Monday, October 25, 2010

"And Because of The Angels"

A woman wearing a mantilla, a Christian headcovering.


When I was working on a story recently about France's crackdown on conspicuous religious symbols in public schools, I stumbled upon some interesting blogs and articles written by Christian women who cover their hair for religious reasons.

This is nothing new to me. I grew up belonging to a conservative Pentecostal church, and modesty was crucial. Although it was never explicitly stated women should cover their head when they attended worship, many did with big, beautiful hats. The teaching comes from Paul's writings in I Corinthians 11:

"And every woman who prays or prophesies with her head uncovered dishonors her head—it is just as though her head were shaved. If a woman does not cover her head, she should have her hair cut off; and if it is a disgrace for a woman to have her hair cut or shaved off, she should cover her head A man ought not to cover his head, since he is the image and glory of God; but the woman is the glory of man. For man did not come from woman, but woman from man; neither was man created for woman, but woman for man. For this reason, and because of the angels, the woman ought to have a sign of authority on her head."

Our church often had joint/fellowship services with other congregations, and I remember women and girls having a piece of lace fabric pinned onto their hair. I recall thinking it was both strange and beautiful.

In college, I visited my best friend Giddel's Christian Brethren church where nearly all of the women wore what I use to describe as "the big doily things" since they looked like the doilies both of my Grandmothers displayed on their antique wood furniture. Some had them pinned right on to the crown of their heads, but Giddel's mother Ronnie, had a much more beautiful one. It was long and elegant, and could easily double as a shawl. I would later learn the proper name- "mantilla". I knew most chicks my age would laugh at the prospect of wearing something on their head because of the "angels" and all out scoff at that "authority" part altogether. Yet for some reason, Ronnie, and Giddel, and our friend Martha (also in her 20's), looked nothing short of beautiful to me.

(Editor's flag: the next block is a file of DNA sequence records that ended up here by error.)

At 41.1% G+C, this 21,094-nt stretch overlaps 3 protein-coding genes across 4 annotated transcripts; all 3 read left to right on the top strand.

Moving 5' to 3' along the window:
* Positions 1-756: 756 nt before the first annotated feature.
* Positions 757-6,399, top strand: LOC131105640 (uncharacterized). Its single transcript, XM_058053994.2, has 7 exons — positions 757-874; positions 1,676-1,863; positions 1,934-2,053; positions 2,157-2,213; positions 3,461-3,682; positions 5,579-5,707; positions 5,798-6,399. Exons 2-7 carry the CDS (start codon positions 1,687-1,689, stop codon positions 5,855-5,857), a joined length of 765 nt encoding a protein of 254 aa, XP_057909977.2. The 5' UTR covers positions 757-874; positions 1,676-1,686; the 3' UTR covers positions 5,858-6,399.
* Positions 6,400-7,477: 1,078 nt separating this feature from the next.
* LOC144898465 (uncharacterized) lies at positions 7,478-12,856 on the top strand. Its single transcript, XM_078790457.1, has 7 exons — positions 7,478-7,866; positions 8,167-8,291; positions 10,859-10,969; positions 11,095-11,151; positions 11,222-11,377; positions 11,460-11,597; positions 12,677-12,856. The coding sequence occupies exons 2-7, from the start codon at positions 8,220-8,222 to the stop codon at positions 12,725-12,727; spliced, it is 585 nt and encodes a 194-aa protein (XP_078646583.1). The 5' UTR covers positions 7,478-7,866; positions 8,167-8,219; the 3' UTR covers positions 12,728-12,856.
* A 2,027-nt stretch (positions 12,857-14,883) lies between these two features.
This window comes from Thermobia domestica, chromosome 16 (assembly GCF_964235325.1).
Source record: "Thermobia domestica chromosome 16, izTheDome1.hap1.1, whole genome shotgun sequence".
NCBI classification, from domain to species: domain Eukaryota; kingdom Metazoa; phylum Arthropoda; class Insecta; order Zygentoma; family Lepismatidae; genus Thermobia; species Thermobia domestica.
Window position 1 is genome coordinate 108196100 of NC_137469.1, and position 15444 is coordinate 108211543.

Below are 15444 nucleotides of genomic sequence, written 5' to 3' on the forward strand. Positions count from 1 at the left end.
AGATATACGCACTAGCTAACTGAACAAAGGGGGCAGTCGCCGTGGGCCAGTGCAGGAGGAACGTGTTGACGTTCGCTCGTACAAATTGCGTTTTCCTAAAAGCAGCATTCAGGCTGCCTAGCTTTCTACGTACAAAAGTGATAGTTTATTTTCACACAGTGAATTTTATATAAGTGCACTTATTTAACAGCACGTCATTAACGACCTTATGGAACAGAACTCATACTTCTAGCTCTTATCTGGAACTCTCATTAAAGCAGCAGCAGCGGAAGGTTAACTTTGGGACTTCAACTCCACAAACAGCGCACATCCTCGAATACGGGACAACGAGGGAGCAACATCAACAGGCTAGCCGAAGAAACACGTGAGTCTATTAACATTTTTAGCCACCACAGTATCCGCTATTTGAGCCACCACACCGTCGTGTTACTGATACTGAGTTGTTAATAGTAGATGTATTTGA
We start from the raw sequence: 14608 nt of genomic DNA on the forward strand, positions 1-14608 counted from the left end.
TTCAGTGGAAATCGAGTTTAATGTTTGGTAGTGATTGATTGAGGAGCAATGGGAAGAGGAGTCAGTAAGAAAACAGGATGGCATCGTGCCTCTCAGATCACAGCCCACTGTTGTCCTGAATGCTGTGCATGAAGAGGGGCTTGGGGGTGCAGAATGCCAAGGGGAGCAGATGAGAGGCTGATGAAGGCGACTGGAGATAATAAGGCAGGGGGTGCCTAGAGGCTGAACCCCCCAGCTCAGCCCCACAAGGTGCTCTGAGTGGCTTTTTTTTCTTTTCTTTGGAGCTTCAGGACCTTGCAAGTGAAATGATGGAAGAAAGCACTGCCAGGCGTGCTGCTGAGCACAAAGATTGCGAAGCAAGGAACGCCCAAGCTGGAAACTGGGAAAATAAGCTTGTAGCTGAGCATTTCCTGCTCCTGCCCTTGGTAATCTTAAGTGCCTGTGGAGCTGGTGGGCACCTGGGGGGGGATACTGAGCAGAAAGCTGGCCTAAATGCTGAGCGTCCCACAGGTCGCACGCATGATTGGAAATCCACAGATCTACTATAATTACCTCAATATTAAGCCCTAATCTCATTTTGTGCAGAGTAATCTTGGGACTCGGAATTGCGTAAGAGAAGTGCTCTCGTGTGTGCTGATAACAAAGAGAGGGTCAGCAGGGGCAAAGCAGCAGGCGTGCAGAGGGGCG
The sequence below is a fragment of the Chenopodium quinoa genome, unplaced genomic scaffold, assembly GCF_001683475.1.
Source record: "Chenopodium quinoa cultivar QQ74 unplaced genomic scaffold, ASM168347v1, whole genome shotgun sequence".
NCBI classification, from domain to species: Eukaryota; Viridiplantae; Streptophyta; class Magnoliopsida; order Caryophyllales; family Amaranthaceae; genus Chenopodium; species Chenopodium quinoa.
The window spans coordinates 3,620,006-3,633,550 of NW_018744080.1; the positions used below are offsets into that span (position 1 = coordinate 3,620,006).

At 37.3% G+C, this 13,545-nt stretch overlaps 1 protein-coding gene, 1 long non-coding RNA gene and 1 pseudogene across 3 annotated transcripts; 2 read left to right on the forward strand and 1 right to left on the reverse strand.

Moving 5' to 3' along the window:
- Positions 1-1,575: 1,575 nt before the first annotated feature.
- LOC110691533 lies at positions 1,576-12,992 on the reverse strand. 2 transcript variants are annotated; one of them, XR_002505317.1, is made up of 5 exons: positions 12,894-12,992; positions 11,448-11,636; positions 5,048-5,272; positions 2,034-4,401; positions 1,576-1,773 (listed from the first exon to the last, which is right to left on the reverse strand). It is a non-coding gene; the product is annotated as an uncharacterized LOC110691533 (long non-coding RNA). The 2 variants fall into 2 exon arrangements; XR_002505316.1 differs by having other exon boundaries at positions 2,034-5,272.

Most Christian women no longer follow the practice of covering their heads (well, except for in cold or inclement weather) for a few reasons. First, the practice fell out of practice post Vatican II in Roman Catholicism, the largest Christian church. Over on the Protestant side of the cross, with the rise of nondenominational/evangelical churches and the modernization of mainline churches, women tossed the scarves and hats, too. Nowadays, most women only wear them for fashion, if at all. Even within some of the more conservative churches, many women take the above passage to mean their hair is their actual covering, so they don't or hardly ever cut their hair.

Many Christians take the passage above to be a cultural prescript to the Corinthians of that day. After all, many men wear long hair today, and many women, short. Since in many societies there is no shame to this, then the admonishment to cover is not for today. I've seen some women pull up a scarf or shawl at church ONLY during prayer, reading a Scripture or maybe even Communion, only to yank it down the minute she steps out of the sanctuary.

However, the blogs I found, like Free To Cover, written by a married, Orthodox mom named Alana, are advocating a return to the traditional. Not just to cover at church, either, but full time. She writes:


"You say that wearing a headcovering is a form of bondage?

I say it is an expression of my freedom in Christ.

You say that it oppresses women.

I say that it reminds me of the stole draped over my head when receiving the prayer of absolution after making confession.